FB   
 
Powered bysps
        Society for Policy Studies
 
 

 
If Britain wants good trade ties with India, it cannot say no to Indians
Posted:Apr 14, 2017
 
Print
Share
  
increase Font size decrease Font size
 
Ever wondered why authentic Scotch whisky is so expensive in India? Have you sat at a bar and asked why in god’s name a glass of good alcohol costs that much? If the answer is yes then you have stumbled across an illustration of India’s peculiar trade relationship with Great Britain. It is a relationship set to become even more bizarre, thanks to British politics.
 
Every year Indians consume more whisky than any other country in the world. Yet the Indian government imposes a 150% tariff on Scotch whisky, far higher than most products imported from Britain, which on an average have a 15% import tax.
 
We don’t know exactly why whisky connoisseurs in India are punished — a mixture of anti-alcohol morality and lobbying from local producers are usually blamed — but we do know Britain is desperate to change the situation. This haggling over the price of whisky illustrates something bigger: An attempt by Britain to find a new place in the world.
 
A fortnight ago the British chancellor and business secretary both flew over to try and set the stage for a big trade deal with India. Trade secretary Liam Fox has also been doing the rounds. And these visits come after British Prime Minister Theresa May herself came to meet Prime Minister Narendra Modi in November. So why are British politicians suddenly so interested in trade with India? It’s because of the state of British politics.
 
The cold reality is that with Britain poised to leave the European Union, its government is desperate to show that Brexit can be a success. This is no longer about national survival. For the pro-Brexit figures who have conducted a hostile takeover of the government, this is a matter of personal pride. If Brexit fails, then so do their political dreams. So they have created an alternative reality in which Britain will recapture its former glory by trading aggressively across the world. Such is their arrogance that some in government have dubbed the project “Empire 2.0”.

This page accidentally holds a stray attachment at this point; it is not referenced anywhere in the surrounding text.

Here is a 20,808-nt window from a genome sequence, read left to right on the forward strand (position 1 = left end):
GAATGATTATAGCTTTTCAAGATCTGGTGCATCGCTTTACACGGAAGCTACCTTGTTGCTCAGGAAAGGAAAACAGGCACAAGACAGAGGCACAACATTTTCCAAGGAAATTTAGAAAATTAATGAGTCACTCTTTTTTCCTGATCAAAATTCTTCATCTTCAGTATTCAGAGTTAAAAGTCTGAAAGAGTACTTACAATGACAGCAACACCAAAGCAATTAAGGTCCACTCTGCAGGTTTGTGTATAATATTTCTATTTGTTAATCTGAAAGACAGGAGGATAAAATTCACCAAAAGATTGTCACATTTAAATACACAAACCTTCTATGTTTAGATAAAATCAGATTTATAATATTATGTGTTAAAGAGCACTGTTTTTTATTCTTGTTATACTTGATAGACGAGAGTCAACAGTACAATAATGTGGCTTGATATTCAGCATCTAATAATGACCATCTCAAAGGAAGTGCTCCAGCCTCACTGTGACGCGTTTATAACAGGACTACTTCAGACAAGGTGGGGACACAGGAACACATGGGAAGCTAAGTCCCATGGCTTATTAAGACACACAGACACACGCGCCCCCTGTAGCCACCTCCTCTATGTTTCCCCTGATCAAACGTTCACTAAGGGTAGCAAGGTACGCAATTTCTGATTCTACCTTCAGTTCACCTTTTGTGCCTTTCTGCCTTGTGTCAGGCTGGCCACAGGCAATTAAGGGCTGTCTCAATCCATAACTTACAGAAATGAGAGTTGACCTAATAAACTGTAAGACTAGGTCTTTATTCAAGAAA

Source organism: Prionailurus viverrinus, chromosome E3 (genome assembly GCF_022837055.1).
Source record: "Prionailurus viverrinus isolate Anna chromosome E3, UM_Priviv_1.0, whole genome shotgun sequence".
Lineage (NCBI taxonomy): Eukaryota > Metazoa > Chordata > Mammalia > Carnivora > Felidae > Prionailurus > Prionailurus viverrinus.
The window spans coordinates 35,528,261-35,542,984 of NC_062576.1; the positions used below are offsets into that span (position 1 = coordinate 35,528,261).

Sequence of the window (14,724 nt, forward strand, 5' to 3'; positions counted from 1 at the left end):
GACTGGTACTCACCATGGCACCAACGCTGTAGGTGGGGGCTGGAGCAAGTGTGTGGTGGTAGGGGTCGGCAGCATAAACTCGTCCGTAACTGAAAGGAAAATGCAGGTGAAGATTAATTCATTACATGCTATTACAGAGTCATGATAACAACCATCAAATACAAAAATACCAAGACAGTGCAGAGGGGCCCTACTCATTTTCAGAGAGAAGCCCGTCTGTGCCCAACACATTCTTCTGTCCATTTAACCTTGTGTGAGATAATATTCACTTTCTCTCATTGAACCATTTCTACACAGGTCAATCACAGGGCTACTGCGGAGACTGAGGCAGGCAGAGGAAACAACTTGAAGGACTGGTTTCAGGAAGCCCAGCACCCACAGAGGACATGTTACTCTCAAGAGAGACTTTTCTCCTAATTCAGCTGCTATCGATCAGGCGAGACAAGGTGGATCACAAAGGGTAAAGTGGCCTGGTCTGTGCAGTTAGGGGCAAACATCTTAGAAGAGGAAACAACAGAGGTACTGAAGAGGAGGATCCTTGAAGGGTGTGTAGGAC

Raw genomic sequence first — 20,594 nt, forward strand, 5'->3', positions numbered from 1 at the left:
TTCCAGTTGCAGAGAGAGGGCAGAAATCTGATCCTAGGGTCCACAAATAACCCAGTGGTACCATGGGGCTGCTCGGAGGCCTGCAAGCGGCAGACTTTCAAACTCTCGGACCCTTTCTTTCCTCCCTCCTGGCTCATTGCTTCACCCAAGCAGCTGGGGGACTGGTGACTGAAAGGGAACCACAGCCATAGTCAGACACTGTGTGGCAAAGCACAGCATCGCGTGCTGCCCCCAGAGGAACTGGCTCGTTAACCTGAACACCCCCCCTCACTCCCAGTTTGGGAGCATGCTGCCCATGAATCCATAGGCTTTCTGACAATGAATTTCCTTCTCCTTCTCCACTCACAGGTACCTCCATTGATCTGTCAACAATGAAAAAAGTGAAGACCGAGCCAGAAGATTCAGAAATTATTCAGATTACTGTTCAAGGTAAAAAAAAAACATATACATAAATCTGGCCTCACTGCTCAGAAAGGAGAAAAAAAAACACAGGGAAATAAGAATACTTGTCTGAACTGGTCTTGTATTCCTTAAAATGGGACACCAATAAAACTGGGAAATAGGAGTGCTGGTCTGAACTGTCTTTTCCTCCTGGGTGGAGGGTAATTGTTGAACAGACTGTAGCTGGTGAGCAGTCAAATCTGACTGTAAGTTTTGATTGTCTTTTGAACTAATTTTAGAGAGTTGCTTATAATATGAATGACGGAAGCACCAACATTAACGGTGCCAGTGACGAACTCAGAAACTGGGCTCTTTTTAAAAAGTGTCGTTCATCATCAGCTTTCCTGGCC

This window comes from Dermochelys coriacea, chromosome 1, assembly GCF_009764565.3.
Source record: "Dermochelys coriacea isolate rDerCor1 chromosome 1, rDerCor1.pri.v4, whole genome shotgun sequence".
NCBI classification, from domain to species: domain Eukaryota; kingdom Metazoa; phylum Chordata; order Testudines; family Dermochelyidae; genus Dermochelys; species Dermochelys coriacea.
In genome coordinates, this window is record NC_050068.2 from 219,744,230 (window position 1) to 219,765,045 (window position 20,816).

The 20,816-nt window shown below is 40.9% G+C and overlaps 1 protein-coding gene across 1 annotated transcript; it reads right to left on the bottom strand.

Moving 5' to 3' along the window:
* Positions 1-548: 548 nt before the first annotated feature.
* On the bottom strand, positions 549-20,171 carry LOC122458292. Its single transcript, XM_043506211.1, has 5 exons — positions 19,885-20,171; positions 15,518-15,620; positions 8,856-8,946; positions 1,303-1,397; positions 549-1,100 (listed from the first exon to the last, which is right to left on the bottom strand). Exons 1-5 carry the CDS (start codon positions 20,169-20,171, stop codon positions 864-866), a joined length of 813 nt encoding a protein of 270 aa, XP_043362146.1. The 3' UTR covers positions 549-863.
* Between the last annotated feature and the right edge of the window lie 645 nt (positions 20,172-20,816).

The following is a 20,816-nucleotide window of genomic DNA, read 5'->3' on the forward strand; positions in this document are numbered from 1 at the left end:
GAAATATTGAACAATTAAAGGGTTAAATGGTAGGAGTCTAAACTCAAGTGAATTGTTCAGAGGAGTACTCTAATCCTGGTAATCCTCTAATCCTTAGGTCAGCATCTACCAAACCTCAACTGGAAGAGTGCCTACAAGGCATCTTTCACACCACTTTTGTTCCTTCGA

This is why, for Britain’s Brexiteers, a big trade deal with one of the world’s largest economies would be hailed as a victory. But what they haven’t done is to tell their supporters that trade deals usually involve giving up something in return. As Boris Johnson, secretary of state for foreign and commonwealth affairs, recently told a newspaper: “Our policy is having our cake and eating it.” They want Indian money, but not Indians themselves.
 
Let’s be clear: There is little doubt that India would benefit from more trade with Britain. It would reduce prices of manufactured goods and food in both countries. It would also create new jobs and investment. Besides, Britain’s citizens of Indian origin have also long worked hard to forge a closer relationship between the two countries. There is a strong case for Britain’s tilt to India.